As I read, however, I was surprisingly less reminded of Homer than I was of the poet, Sappho, of Greek philosophical ideas, of Plato, of the epigram tradition of the Hellenistic lyrics. To be sure, Homer is Miller’s primary source material. But The Song of Achilles draws from a number of different sources, well outside of the epic. Miller herself makes this clear in an interview for Lambda Literary, back in 2012. She speaks candidly about the novel’s origins:
One of my favorite parts about working with the Achilles tradition was precisely the fact that there weren’t any right answers, just different interpretations. Also, the tradition of Achilles and Patroclus being lovers is quite an old one, going back to Aeschylus and Plato. So it’s particularly absurd to claim that there’s no basis for it—it was well established nearly as far back as Homer, and continued all the way to Shakespeare’s “Troilus and Cressida” and beyond.
If anything, I feel the strength of The Song of Achilles, as a novel but also as an adaption, shows in the moments where Homer is invoked alongside some of these other sources. Homer’s Patroclus, who receives very little time in the epic beyond his death, was a kind of macguffin for the poem; Miller borrows from these other sources to complete a picture of the man, to give him voice (albeit sometimes cheesy), and, like a mirror, show us a very different (and more depthful) Achilles as well.
I don’t think this takes anything away from Homer. Au contraire! Like good buns can make a better burger, or a tasty aioli can complement the fries, it is Miller’s total command of story that makes The Song of Achilles so affecting.
I’ve included my favorite passages below, with a little more information about their effect on me—as both reader and (amateur) Classical scholar.
Achilles crested the rise and came to where I sat. He looked at my face and my bloodied skin.
“I heard you talking,” he said.
“It was your mother,” I said.
He knelt and took my foot in his lap. Gently, he picked the fragments of rock from my wounds, brushing off dirt and chalky dust. He tore a strip from his tunic’s hem and pressed it tight to staunch the blood.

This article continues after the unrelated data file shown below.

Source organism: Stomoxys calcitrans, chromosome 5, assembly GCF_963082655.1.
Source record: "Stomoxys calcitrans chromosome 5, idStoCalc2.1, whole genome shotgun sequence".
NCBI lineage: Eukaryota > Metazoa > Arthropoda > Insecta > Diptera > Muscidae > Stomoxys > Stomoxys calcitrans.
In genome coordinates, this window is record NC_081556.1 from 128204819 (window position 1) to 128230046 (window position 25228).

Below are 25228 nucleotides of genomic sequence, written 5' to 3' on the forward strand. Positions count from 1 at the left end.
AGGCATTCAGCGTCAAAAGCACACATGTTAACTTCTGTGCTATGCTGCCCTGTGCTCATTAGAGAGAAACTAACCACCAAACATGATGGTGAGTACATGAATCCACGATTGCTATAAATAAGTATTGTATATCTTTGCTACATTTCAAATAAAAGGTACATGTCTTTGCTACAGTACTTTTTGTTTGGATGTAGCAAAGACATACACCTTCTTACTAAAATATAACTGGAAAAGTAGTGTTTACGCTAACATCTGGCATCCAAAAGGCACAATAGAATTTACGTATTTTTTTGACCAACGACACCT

My hand closed over his. “You must not kill Hector,” I said.
He looked up, his beautiful face framed by the gold of his hair. “My mother told you the rest of the prophecy.”
“And you think that no one but me can kill Hector.”
“Yes,” I said.
“And you think to steal time from the Fates?”
“Ah.” A sly smile spread across his face; he had always loved defiance. “Well, why should I kill him? He’s done nothing to me.”
For the first time then, I felt a kind of hope.
If you know Greek vase painting, this scene should be familiar. Hailing from the Sosias Painter of 500 BC, known as Berlin F 2278, it is not unlike Miller’s scene above—Achilles tending to an injured Patroclus, after the latter learns the full extent of the prophecy concerning the War at Troy. The intimacy of the vase painting gains a new element here, chilled by the goddess’s immovability and the prophecy’s doom.
“Name one hero who was happy."
I considered. Heracles went mad and killed his family; Theseus lost his bride and father; Jason's children and new wife were murdered by his old; Bellerophon killed the Chimera but was crippled by the fall from Pegasus' back.
"You can't." He was sitting up now, leaning forward.
"I know. They never let you be famous and happy." He lifted an eyebrow. "I'll tell you a secret."
"Tell me." I loved it when he was like this.
"I'm going to be the first." He took my palm and held it to his. "Swear it."
"Because you're the reason. Swear it."
"I swear it," I said, lost in the high color of his cheeks, the flame in his eyes.
"I swear it," he echoed.
We sat like that a moment, hands touching. He grinned.
"I feel like I could eat the world raw.”
Certainly the sappiest moment to share here, nevertheless this passage contains an abundance of intertextuality and referential power.
First, there is this concept of limits—that is connected to the hubris Achilles will display later in the story, after Patroclus has died; a better definition than “pride” was offered once by one of my Classics professors, calling hubris “going beyond the bounds that the gods have set.” It’s not lost on the reader of The Song of Achilles that Miller will put nearly these same words again into the mouth of Achilles later—after Patroclus has died, when Achilles confronts Hector; “There are no bargains between lions and men,” Achilles says in that moment. “I will kill you and eat you raw.”